Fullmetal Alchemist review

Apr 16, 2021
I usually don't review manga, but I'm making an exception for this one since it is so popular.

When I started reading this manga, I was tired of seeing the same shounen anime tropes, especially the strong female character who also serves as fanservice and unrealistically strong male protagonists. While I can enjoy shounen anime and manga despite these tropes, I really craved something different. Full Metal Alchemist satisfied that craving.

This manga is set in a steampunk world where some people rely on the power of alchemists, people who can destroy objects and reconstruct them into something else. Some of the alchemists are military officials known as state alchemists while others are just everyday people. As described by the manga's synopsis, alchemy is at the heart of the manga's story. However, there is more to the manga than this.

While alchemy was one of the most enjoyable aspects of the manga, other amazing aspects included the use of automail, the characters, and the themes woven within the story. Automail is a type of metal used as prosthetics body parts. It looks cool and is so functional I wish it were real. My favorite characters that use automail are Edward Elric and Paninya.

Speaking of the characters, they are the most refreshing and relatable characters I've ever seen in the shounen genre. The lead shounen protagonist Edward is a realist when it comes to personal faith, but also optimistic, caring, and considerate toward others. A particularly touching scene with Edward occurs when he is yelling at someone (can't spoil who) and he talks about how hard it is for a single mother, speaking from his own mother's experience. Another scene I liked was when he used alchemy to fix the damage he caused with his battles. This was the first male manga character I've seen do this and it was nice to see.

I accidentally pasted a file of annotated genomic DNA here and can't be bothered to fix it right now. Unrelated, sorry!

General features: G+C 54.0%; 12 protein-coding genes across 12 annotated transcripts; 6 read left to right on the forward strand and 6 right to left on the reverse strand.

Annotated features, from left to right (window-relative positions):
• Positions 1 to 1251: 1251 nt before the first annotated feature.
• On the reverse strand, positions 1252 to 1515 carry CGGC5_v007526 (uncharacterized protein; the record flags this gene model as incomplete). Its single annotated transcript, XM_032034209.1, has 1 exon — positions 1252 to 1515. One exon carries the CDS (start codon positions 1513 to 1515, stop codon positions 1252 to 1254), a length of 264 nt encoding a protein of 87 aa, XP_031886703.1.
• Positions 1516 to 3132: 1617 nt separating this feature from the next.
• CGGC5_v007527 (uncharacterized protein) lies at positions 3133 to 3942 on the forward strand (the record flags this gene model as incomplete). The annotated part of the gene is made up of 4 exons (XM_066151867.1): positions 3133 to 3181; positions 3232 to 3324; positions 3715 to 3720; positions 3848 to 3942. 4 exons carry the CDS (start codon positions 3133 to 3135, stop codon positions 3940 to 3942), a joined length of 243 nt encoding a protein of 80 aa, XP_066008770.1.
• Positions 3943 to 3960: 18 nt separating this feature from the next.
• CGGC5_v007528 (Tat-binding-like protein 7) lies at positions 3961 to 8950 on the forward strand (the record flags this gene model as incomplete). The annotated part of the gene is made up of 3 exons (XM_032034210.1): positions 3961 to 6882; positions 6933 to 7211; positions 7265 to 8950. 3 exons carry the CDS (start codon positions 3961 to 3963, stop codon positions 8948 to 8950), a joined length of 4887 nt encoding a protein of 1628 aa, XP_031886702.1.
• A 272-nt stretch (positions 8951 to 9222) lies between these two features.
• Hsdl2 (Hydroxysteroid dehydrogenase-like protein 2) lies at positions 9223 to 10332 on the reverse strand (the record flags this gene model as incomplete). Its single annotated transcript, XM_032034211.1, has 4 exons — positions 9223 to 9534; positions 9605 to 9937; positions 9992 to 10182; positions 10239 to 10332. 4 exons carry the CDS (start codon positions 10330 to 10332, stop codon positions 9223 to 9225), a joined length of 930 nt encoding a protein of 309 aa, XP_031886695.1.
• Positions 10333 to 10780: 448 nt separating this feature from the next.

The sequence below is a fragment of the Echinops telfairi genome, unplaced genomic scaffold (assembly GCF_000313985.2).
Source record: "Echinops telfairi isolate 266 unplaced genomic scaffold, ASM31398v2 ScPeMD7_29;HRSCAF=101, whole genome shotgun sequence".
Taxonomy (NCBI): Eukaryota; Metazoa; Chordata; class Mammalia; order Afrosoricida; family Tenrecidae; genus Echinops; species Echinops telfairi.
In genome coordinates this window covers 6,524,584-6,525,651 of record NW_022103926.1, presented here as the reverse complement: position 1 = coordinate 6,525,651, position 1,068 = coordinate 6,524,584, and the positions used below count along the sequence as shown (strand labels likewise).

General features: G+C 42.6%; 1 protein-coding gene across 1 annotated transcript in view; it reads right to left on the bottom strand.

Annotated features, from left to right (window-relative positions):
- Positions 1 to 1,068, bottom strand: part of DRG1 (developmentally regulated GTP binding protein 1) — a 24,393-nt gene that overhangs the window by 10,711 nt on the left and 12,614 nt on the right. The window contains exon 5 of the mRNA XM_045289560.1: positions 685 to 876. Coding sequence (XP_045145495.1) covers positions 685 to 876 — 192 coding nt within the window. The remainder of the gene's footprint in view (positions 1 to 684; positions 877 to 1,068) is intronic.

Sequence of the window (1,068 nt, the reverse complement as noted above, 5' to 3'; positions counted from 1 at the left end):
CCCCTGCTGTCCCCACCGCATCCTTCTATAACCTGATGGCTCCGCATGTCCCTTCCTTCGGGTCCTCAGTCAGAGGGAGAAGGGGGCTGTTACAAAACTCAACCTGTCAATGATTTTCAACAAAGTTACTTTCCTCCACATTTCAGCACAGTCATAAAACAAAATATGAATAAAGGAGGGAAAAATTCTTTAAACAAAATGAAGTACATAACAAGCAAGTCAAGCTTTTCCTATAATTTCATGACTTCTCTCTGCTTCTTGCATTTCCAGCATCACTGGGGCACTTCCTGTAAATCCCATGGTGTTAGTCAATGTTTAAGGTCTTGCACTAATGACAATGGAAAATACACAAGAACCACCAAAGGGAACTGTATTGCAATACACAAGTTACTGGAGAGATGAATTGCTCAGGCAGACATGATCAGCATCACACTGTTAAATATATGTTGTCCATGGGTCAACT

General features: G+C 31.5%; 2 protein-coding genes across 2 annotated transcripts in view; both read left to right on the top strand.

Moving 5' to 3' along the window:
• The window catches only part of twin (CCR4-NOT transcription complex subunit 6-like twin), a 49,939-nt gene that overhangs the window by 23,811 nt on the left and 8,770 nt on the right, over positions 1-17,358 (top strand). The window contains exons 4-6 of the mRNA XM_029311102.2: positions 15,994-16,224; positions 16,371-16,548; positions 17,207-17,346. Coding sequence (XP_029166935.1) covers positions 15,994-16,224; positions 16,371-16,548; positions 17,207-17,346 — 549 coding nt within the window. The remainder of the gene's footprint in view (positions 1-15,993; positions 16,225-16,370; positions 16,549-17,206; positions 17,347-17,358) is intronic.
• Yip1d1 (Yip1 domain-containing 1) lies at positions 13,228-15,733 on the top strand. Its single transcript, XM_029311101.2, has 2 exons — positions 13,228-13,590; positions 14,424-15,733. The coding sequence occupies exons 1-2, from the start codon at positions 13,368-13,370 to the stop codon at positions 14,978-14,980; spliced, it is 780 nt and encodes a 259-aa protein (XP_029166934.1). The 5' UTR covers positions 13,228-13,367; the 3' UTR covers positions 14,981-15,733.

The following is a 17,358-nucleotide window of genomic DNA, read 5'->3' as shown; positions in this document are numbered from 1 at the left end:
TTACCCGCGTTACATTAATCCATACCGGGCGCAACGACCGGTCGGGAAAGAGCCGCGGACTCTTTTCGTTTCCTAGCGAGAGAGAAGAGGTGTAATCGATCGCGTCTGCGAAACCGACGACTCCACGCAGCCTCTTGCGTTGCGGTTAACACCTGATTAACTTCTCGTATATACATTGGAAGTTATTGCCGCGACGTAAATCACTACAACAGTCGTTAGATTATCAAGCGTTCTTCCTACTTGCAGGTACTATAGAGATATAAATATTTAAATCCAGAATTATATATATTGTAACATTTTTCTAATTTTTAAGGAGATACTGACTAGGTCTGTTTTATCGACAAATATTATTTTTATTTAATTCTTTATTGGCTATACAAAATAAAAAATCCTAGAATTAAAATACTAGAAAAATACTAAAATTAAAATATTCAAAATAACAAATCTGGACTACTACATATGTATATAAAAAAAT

Other characters I liked were Edward's brother Al (he was badass in the armor & has good char. development) and Scar (who has the best char. arc besides the Elric bros.). All the other characters I liked were female. Almost all the female characters in this manga had major roles and practically zero fanservice. No big boobs or boob gags to be found. The closest thing to fanservice is when one character is sitting in a bathtub, but nothing explicit is shown. This is rare in the shounen genre, but as a female reader I welcomed it.

Anyway, the female characters I liked were Izumi Curtis (a tough as nails housewife, alchemist, sensei, and mother figure), Winry (automail mechanic who built Ed's arm and leg and fixes the arm), Paninya (she has automail legs that are also weapons), and Mei (a little girl who is brave, strong, and funny).

Another aspect of the characters I liked was how racially diverse they were. Ed and similar characters were modeled after Europeans, Scar and his fellow Ishvarians reminded me of Muslims, and Mei and similar characters are reminiscent of East Asians.

All together, alchemy and the characters driving the plot are a part of interesting social commentary on things like goverment corruption, personal faith, discrimination, warfare, and more. Depending on how much of it you notice, it may make you think a bit while you read.

Overall, I really enjoyed this series and it has become my favorite shounen manga series ever. After reading and watching shounen manga and anime by men, it was truly refreshing to read a popular shounen manga series by a woman. I don't know if there will ever be another manga series or female manga creator that can follow suit, but other creators could take a page or two from this series.



Fullmetal Alchemist
Fullmetal Alchemist
Autor Arakawa, Hiromu